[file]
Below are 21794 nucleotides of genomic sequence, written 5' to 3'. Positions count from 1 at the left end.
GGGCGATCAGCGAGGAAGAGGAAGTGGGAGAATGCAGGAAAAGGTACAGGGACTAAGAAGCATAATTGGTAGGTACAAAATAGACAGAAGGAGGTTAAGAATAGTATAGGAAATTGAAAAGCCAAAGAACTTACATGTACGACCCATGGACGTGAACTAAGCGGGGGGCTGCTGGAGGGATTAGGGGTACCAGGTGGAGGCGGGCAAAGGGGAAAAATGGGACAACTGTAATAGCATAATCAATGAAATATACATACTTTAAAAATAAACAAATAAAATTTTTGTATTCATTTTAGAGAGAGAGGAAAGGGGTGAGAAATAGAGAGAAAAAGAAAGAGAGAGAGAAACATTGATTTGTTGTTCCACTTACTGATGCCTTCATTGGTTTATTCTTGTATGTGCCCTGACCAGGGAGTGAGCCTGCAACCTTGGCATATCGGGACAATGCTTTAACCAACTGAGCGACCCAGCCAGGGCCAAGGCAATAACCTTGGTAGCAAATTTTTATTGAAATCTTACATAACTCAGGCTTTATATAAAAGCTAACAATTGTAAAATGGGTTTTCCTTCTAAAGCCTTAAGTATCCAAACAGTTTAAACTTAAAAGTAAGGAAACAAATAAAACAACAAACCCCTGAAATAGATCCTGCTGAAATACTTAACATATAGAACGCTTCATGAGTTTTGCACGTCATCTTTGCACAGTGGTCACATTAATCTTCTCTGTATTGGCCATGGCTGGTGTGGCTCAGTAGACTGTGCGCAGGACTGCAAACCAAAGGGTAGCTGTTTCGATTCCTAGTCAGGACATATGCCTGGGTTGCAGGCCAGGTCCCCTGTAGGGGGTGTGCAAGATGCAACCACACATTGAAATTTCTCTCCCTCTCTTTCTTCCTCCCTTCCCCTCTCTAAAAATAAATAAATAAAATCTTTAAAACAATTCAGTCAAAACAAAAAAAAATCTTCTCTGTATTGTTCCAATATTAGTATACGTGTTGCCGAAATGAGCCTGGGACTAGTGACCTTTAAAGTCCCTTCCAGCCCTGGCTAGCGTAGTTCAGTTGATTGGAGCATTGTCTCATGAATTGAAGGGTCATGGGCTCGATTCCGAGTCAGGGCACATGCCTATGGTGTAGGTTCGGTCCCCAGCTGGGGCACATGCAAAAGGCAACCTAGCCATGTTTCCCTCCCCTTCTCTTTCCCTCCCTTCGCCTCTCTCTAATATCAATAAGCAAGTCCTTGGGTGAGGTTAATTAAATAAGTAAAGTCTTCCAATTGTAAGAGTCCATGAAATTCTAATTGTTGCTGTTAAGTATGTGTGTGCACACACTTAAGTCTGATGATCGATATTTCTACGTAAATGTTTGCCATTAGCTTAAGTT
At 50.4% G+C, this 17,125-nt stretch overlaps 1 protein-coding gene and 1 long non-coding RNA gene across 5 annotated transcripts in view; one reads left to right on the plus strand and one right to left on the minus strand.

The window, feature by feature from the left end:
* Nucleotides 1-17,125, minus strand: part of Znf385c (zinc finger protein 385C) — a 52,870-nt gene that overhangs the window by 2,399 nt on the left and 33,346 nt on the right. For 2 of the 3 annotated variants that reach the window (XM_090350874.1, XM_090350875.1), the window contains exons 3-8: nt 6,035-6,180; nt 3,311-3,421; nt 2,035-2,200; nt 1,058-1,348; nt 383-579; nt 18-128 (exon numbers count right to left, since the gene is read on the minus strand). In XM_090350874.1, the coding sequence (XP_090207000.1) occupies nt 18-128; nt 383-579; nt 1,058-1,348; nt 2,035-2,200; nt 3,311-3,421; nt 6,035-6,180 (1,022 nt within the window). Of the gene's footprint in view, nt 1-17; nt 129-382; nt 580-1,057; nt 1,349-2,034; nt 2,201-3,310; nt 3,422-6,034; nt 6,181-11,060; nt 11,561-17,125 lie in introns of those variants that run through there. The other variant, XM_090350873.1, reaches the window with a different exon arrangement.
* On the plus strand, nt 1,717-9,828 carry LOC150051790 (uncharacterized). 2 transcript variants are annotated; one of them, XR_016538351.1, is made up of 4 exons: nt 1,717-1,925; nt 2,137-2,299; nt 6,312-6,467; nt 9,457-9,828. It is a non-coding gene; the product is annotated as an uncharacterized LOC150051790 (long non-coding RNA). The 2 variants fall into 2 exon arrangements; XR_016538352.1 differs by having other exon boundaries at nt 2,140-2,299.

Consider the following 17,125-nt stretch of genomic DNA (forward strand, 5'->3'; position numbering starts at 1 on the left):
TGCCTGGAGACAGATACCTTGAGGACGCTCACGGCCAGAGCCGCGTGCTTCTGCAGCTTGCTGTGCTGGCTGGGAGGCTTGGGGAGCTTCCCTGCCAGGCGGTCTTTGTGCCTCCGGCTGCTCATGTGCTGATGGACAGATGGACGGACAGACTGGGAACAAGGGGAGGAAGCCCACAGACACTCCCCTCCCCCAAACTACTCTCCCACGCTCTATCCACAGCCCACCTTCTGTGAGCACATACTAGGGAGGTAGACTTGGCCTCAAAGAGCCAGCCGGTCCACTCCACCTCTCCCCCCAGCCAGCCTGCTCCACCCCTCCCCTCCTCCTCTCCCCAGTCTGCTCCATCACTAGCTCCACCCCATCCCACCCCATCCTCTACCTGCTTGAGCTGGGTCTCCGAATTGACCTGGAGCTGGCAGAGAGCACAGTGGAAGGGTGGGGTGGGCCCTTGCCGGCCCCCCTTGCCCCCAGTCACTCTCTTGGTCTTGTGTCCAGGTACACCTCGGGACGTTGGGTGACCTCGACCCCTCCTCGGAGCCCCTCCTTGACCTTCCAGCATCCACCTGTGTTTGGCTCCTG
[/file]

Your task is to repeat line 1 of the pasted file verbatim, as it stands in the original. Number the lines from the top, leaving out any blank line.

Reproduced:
Below are 21794 nucleotides of genomic sequence, written 5' to 3'. Positions count from 1 at the left end.